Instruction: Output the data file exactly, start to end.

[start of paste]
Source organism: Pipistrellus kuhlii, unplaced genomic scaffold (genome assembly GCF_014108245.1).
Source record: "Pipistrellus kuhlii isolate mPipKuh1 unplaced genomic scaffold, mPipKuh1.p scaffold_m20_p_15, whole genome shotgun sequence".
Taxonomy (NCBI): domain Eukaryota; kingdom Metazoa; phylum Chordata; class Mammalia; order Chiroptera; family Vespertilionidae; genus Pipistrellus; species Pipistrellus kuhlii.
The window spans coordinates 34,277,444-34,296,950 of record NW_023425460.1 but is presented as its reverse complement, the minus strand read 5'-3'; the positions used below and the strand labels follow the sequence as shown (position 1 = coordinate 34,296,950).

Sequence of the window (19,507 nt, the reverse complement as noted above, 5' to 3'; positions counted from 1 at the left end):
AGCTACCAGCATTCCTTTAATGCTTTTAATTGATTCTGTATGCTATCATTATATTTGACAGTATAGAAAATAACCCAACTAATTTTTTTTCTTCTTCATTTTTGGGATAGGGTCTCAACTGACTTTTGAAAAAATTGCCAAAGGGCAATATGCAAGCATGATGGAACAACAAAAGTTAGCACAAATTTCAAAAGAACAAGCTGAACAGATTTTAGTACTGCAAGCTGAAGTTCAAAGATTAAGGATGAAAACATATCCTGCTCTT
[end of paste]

Source organism: Pipistrellus kuhlii, unplaced genomic scaffold (genome assembly GCF_014108245.1).
Source record: "Pipistrellus kuhlii isolate mPipKuh1 unplaced genomic scaffold, mPipKuh1.p scaffold_m20_p_15, whole genome shotgun sequence".
Taxonomy (NCBI): domain Eukaryota; kingdom Metazoa; phylum Chordata; class Mammalia; order Chiroptera; family Vespertilionidae; genus Pipistrellus; species Pipistrellus kuhlii.
The window spans coordinates 34,277,444-34,296,950 of record NW_023425460.1 but is presented as its reverse complement, the minus strand read 5'-3'; the positions used below and the strand labels follow the sequence as shown (position 1 = coordinate 34,296,950).

Sequence of the window (19,507 nt, the reverse complement as noted above, 5' to 3'; positions counted from 1 at the left end):
AGCTACCAGCATTCCTTTAATGCTTTTAATTGATTCTGTATGCTATCATTATATTTGACAGTATAGAAAATAACCCAACTAATTTTTTTTCTTCTTCATTTTTGGGATAGGGTCTCAACTGACTTTTGAAAAAATTGCCAAAGGGCAATATGCAAGCATGATGGAACAACAAAAGTTAGCACAAATTTCAAAAGAACAAGCTGAACAGATTTTAGTACTGCAAGCTGAAGTTCAAAGATTAAGGATGAAAACATATCCTGCTCTT